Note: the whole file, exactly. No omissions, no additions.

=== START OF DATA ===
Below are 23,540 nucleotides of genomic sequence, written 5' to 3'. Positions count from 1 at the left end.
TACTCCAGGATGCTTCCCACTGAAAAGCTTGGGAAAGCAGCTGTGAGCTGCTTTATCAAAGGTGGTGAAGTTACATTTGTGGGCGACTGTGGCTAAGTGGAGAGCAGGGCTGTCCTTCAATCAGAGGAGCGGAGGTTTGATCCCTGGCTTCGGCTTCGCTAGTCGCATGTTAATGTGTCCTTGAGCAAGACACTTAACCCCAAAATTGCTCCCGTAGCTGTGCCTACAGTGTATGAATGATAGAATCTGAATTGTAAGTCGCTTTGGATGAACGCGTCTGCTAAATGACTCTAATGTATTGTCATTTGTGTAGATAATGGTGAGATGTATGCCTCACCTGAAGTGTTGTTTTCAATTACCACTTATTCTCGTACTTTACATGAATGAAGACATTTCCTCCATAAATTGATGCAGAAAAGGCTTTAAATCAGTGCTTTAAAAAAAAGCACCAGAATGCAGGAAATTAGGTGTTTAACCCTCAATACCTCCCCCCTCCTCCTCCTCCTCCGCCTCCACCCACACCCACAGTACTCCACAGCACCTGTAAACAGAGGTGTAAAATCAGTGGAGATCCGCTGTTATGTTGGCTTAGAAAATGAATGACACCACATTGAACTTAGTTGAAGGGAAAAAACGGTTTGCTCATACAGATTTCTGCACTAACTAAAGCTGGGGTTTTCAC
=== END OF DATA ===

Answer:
Below are 23,540 nucleotides of genomic sequence, written 5' to 3'. Positions count from 1 at the left end.
TACTCCAGGATGCTTCCCACTGAAAAGCTTGGGAAAGCAGCTGTGAGCTGCTTTATCAAAGGTGGTGAAGTTACATTTGTGGGCGACTGTGGCTAAGTGGAGAGCAGGGCTGTCCTTCAATCAGAGGAGCGGAGGTTTGATCCCTGGCTTCGGCTTCGCTAGTCGCATGTTAATGTGTCCTTGAGCAAGACACTTAACCCCAAAATTGCTCCCGTAGCTGTGCCTACAGTGTATGAATGATAGAATCTGAATTGTAAGTCGCTTTGGATGAACGCGTCTGCTAAATGACTCTAATGTATTGTCATTTGTGTAGATAATGGTGAGATGTATGCCTCACCTGAAGTGTTGTTTTCAATTACCACTTATTCTCGTACTTTACATGAATGAAGACATTTCCTCCATAAATTGATGCAGAAAAGGCTTTAAATCAGTGCTTTAAAAAAAAGCACCAGAATGCAGGAAATTAGGTGTTTAACCCTCAATACCTCCCCCCTCCTCCTCCTCCTCCGCCTCCACCCACACCCACAGTACTCCACAGCACCTGTAAACAGAGGTGTAAAATCAGTGGAGATCCGCTGTTATGTTGGCTTAGAAAATGAATGACACCACATTGAACTTAGTTGAAGGGAAAAAACGGTTTGCTCATACAGATTTCTGCACTAACTAAAGCTGGGGTTTTCAC